Wednesday, July 13, 2011

Copyright Review Committee

The Department of Jobs, Enterprise and Innovation has launched a review of the copyright laws. An expert committee, chaired by my good friend Eoin O'Dell has been established to examine some of the issues. A public meeting was held last week which I attended. At the meeting attendees were asked to make written submissions to the committee before the deadline of 14th July. Below is the text of my submission.

(I wonder if I am in some way breaking copyright by reproducing it here. Probably not but one can never be too sure!)


This submission is written by a lay person with no great legal knowledge and no commercial stake in the copyright industry. As such this is more of a brain dump than a well-crafted position paper. Therefore, it may be entirely outside of the scope of the terms of reference of this review or the issues may be covered by other reviews or by existing legislation. Apologies to the committee if this is the case.

A note on the Scope of the Review

I note that the Terms of Reference that have been given to the Committee are somewhat narrow in that you should investigate the balance between protecting creativity and enabling innovation. It is a shame that at no point in the Terms of Reference does the Minister mention the common good as a force that needs consideration in this equation. Both creativity and innovation have become, by and large, the preserve of corporate entities rather than individuals. A review of legislation by the government of the people that focuses substantially on corporate interests rather than how the legislation can be improved for all of society is to be regretted.

Rationale for Copyright

The basis of copyright is a noble one – creative people should have their work protected so they can exploit it as they see fit and that a legal framework exists through which to seek redress if their work is unfairly used. This provides obvious benefits to the creator. Society’s benefit comes at the end of the restricted period when the work enters the public domain and all are able to use the work.

Unfortunately, due to the strong lobbying efforts of the copyright industry, often quite separate from the creative individuals, the balance between creator and society has now tilted massively against the public good. How a creator can expect to be able to exploit a work 69 years after their death is beyond me. I would suggest that this period of time be substantially reduced, preferably to a fixed period, perhaps matching that of patents.

Protectionism versus Innovation

I attended the public meeting of the Committee on 4th July in TCD and was somewhat shocked by the protectionist positions being taken up by many contributors from the audience. Legislation should not be used to protect an established industry from innovation. Canal owners and operators attempted to put huge restrictions on the use of rail in the early 19th Century much to the detriment of the public good. Similarly, the committee must not allow the vested interests of the copyright industry to stifle innovation just for their benefit. Time and technology move on and the copyright industry must adapt or die. They must not be allowed hide behind legal protections that are either outdated or ill-suited to the modern world.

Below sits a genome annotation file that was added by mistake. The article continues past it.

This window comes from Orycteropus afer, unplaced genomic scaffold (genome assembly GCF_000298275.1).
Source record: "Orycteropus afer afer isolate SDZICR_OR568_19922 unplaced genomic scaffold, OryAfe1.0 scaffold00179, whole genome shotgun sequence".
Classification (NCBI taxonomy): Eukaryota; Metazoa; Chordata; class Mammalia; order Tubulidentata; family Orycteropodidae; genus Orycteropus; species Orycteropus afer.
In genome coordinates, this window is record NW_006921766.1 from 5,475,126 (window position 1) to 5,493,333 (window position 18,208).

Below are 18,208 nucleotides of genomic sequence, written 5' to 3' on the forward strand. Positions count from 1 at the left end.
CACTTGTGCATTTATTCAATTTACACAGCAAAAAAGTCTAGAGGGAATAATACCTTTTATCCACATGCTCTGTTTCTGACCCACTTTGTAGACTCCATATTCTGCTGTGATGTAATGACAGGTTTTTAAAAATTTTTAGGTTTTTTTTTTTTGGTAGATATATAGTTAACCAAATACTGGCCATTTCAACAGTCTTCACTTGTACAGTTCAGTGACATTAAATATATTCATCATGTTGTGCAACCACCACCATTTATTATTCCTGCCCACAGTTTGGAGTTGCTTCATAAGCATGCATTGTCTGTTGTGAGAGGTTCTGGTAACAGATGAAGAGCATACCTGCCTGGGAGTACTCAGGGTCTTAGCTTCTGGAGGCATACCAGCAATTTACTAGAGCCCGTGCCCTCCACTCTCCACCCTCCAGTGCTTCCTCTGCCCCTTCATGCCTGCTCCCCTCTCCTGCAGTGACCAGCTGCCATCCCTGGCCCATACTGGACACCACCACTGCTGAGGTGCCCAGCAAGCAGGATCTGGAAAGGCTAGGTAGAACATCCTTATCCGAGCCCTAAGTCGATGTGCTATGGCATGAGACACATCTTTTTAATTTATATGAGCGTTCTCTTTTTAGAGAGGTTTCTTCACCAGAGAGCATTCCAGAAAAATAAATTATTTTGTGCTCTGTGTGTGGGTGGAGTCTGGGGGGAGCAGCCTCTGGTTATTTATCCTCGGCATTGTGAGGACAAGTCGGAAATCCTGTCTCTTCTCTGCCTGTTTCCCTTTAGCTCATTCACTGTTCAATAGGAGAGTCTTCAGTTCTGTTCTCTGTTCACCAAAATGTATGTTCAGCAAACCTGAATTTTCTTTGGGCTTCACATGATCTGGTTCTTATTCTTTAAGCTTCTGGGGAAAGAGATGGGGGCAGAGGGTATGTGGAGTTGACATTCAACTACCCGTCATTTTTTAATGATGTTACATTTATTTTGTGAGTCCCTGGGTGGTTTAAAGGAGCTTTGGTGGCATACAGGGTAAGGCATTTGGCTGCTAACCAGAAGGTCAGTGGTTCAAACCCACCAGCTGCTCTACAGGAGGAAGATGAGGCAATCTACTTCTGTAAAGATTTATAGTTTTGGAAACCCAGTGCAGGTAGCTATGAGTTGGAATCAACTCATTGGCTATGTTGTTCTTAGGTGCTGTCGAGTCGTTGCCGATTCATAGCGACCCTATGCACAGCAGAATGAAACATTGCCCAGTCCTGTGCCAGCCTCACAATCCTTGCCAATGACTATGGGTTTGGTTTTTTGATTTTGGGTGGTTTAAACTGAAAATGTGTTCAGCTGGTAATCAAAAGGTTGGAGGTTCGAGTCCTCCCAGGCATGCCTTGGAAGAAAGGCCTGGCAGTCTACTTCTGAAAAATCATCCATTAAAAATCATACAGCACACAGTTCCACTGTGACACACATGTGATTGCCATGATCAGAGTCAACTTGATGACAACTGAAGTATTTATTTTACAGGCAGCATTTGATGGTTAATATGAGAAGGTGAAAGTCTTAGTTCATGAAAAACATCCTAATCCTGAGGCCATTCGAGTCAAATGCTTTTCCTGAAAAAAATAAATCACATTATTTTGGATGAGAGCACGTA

Format Shifting and Time Shifting

When I purchase a CD in a bricks and mortar store I am unclear as to what it is that I am actually purchasing. Obviously I don’t own the music – the band (or record label more likely) still own that. So I must in some sense be licensing the music. But to the normal punter the terms of this license are unclear. Is this license transferable? Is it perpetual? Is it revocable? Any update to the copyright provisions should allow me, the end user of media that I have licensed, to use that media as I see fit for my own personal use. This should include format shifting – the converting from CD to MP3/OGG or other format for use on computers and media players such as iPods.

Provision should also be made for the practice of time shifting, the art of home taping of broadcast material that has been ongoing since the widespread adoption of VHS in the 80s. In fact, most modern digital TV services (Sky, NTL) provide this service already either through hard-disk recoding of the programme as it is broadcast or “on demand” services. Again, I the end user, should not be committing an offence by using these systems, or by transferring a recording to another device such as my laptop for viewing at a different time and/or location.

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